Granville Street

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A northbound view of Granville Street, Downtown
A southbound view of Granville Street, Downtown

Granville Street is a major street in Vancouver, British Columbia, Canada, and part of Highway 99.

Location[edit]

Granville Street runs generally north-south through the centre of Vancouver, passing through several neighbourhoods and commercial areas, differing appreciably in their land value and the wealth of their residents.

Granville runs northeast-southwest:

Then, Granville Street runs north-south:

  • Through South Granville Rise (also known historically as South Granville), extending approximately from 4th Avenue (map) to 16th Avenue (map)), crossing West Broadway.(map)
  • Through Shaughnessy (from 16th Avenue to 41st Avenue (map))
  • Near Kerrisdale and Oakridge (Granville borders both neighbourhoods from 41st Avenue to 57th Avenue (map); unofficially, Kerrisdale begins at 33rd Avenue (map))
  • Through Marpole (from 57th Avenue to 70th Avenue (map); 70th Avenue becomes South-West Marine Drive west of Granville)
  • Near the Fraser River, where it merges with another section of South-West Marine Drive (map)

Finally, Granville Street ends near the Fraser River at the approximate location of 72nd Ave., then merges with S.W. Marine Drive and continues southeasterly towards the Arthur Laing Bridge that leads to Richmond and Vancouver International Airport.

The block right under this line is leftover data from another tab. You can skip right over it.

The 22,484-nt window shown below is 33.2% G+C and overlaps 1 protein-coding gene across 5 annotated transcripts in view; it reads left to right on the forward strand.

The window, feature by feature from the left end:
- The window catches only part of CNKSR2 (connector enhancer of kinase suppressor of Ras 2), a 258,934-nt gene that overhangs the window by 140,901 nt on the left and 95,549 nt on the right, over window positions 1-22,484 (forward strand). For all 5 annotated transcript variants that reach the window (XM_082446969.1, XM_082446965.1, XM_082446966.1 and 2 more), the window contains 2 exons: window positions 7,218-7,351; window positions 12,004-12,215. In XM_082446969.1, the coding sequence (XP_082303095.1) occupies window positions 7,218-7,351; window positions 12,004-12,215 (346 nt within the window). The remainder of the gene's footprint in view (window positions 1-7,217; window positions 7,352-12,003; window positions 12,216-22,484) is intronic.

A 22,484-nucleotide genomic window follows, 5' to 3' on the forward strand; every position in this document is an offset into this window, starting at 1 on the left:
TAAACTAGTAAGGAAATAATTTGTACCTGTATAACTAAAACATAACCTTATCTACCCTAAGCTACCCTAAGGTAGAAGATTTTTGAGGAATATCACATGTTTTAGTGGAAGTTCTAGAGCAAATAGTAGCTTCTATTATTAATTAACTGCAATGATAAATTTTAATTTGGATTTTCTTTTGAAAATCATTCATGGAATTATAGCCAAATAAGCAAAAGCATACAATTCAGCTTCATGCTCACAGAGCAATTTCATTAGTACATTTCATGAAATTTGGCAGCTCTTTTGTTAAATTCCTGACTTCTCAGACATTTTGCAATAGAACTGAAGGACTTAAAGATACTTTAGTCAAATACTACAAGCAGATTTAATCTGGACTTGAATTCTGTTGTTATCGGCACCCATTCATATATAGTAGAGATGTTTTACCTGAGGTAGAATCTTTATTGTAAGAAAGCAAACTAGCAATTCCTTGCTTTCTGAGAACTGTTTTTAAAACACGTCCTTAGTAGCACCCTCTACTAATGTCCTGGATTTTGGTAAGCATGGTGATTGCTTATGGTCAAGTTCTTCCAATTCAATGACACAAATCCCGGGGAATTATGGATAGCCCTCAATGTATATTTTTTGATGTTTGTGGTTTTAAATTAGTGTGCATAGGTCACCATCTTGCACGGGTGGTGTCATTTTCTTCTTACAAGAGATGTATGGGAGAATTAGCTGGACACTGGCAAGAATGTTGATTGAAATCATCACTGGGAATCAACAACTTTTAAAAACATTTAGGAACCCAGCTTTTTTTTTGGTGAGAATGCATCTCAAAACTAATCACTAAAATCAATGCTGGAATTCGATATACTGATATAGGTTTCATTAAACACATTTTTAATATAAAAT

History[edit]

SameSun Backpackers' Lodge
originally Glenaird Hotel

19th century[edit]

The community was known as "Gastown" (Gassy's Town) after its first citizen - Jack Deighton, known as "Gassy" Jack. "To gas" is period English slang for "to boast and to exaggerate"[citation needed]. In 1870 the community was laid out as the "township of Granville" but everybody called it Gastown. The name Granville honours Granville Leveson-Gower, 2nd Earl Granville[citation needed], who was British Secretary of State for the Colonies at the time of local settlement.

In 1886 it was incorporated as the city of Vancouver, named after Captain George Vancouver, who accompanied James Cook on his voyage to the West Coast and subsequently spent 2 years exploring and charting the West Coast.

20th century[edit]

The last few remaining pornography and peep show stores on Granville Street
The shutdown Granville Book Company, an independently owned Granville Street bookstore
The Orpheum Theatre with advertising for the movie Lady Luck (dated about 1946); note the Commodore Ballroom on the left
The beginning of the end: small businesses on Granville Street
Looking North at 12th and Granville past the Stanley Industrial Alliance Stage.
The Orpheum Theatre, advertising the Vancouver Symphony Orcherstra
The Vogue Theatre

During the 1950s, Granville Street attracted many tourists to one of the world's largest displays of neon signs. [1]